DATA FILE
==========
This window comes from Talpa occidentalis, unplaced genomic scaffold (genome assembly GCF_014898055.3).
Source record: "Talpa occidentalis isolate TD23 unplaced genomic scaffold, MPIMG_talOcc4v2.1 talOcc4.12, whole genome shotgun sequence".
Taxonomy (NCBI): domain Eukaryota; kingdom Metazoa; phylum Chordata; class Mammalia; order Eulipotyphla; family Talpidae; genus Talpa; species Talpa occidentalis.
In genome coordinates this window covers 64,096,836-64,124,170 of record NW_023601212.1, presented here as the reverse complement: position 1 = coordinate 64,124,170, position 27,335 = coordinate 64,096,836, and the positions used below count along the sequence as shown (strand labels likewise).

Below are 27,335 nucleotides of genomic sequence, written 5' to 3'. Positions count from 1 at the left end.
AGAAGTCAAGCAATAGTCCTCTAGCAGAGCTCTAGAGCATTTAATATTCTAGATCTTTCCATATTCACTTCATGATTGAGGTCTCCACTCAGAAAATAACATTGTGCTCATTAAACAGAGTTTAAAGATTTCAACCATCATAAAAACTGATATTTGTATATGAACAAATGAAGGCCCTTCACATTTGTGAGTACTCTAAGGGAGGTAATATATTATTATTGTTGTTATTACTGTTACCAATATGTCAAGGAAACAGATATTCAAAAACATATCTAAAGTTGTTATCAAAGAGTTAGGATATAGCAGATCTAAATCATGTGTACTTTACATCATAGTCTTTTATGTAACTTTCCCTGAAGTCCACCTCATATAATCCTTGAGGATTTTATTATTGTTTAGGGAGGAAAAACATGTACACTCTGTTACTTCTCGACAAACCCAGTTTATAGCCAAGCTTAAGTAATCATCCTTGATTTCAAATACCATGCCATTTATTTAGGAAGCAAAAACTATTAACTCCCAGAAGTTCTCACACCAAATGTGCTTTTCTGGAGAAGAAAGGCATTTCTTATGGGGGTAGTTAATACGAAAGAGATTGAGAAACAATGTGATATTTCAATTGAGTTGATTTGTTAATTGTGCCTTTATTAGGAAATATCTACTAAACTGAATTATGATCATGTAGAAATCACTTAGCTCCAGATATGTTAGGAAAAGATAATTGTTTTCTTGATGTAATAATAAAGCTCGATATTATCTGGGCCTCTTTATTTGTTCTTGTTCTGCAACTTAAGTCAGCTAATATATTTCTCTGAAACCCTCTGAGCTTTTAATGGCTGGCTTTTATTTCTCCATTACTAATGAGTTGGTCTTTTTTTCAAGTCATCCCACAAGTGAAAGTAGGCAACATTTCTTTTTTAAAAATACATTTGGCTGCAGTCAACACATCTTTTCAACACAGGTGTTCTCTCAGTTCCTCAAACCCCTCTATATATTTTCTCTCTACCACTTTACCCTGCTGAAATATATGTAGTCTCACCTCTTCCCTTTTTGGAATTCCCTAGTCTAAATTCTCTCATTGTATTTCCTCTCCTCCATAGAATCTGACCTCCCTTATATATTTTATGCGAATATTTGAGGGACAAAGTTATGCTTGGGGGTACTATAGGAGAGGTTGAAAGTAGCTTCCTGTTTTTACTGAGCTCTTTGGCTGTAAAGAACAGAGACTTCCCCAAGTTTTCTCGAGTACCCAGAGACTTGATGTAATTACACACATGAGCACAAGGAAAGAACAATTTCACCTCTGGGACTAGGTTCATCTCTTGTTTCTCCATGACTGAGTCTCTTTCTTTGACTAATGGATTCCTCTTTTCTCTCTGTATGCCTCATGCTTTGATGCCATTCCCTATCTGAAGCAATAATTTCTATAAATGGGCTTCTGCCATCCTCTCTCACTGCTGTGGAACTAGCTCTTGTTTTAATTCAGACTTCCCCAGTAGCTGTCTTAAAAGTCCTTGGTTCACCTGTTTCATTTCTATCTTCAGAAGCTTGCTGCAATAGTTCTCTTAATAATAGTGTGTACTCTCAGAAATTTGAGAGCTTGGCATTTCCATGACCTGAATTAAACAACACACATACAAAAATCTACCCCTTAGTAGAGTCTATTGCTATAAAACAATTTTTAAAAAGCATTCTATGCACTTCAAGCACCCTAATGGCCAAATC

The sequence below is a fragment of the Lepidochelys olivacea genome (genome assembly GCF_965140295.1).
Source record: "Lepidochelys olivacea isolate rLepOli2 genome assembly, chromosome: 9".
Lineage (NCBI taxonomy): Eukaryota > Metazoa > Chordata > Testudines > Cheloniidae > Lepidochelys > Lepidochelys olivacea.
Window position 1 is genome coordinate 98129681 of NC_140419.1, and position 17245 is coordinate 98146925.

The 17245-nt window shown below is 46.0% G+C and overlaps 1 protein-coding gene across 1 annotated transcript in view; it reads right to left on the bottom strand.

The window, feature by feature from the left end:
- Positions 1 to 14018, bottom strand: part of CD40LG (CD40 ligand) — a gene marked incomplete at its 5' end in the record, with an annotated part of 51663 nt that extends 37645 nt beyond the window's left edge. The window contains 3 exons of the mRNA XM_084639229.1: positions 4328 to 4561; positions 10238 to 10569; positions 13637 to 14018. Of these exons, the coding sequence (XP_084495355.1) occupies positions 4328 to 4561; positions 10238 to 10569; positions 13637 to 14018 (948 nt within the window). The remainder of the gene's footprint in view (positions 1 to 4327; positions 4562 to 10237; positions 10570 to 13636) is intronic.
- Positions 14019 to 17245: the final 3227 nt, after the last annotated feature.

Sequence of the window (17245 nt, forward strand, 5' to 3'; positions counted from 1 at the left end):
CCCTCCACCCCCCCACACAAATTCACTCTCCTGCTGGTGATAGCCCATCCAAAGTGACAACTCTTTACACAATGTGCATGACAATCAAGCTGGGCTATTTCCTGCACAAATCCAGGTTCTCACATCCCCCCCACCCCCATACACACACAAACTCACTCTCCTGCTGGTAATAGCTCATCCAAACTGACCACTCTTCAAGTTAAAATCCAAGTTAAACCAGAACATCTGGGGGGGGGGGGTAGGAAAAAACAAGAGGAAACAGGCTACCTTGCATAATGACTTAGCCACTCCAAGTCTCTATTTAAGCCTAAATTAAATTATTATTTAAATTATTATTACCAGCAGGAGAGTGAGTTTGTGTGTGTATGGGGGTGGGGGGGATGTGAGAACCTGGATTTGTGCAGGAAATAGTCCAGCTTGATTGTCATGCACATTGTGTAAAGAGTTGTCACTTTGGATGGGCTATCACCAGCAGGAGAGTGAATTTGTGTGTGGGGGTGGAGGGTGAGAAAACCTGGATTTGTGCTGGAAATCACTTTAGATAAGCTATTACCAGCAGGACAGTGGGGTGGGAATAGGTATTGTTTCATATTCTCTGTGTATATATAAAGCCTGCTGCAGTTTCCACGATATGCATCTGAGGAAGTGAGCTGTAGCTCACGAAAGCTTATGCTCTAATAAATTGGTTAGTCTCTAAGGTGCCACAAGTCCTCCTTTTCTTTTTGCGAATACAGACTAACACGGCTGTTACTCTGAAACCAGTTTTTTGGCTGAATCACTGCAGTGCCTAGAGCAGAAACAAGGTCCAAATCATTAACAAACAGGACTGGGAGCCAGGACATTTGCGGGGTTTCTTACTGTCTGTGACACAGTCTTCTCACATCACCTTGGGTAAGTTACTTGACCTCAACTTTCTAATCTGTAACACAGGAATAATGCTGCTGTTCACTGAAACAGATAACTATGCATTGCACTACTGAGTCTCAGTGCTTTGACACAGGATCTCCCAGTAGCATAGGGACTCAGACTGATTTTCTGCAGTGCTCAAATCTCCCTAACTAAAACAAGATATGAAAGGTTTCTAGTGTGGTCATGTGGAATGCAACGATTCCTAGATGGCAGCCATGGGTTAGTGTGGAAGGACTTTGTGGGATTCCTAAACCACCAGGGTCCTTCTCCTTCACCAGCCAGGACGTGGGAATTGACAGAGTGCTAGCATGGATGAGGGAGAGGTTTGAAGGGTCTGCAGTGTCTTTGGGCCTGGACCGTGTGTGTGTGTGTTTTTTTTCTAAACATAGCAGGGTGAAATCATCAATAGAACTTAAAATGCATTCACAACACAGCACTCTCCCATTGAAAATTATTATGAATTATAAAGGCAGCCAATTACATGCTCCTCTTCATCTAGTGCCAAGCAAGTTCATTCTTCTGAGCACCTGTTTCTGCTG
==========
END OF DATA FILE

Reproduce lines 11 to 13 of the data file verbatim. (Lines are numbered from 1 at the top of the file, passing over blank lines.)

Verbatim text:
The 17245-nt window shown below is 46.0% G+C and overlaps 1 protein-coding gene across 1 annotated transcript in view; it reads right to left on the bottom strand.

The window, feature by feature from the left end:
- Positions 1 to 14018, bottom strand: part of CD40LG (CD40 ligand) — a gene marked incomplete at its 5' end in the record, with an annotated part of 51663 nt that extends 37645 nt beyond the window's left edge. The window contains 3 exons of the mRNA XM_084639229.1: positions 4328 to 4561; positions 10238 to 10569; positions 13637 to 14018. Of these exons, the coding sequence (XP_084495355.1) occupies positions 4328 to 4561; positions 10238 to 10569; positions 13637 to 14018 (948 nt within the window). The remainder of the gene's footprint in view (positions 1 to 4327; positions 4562 to 10237; positions 10570 to 13636) is intronic.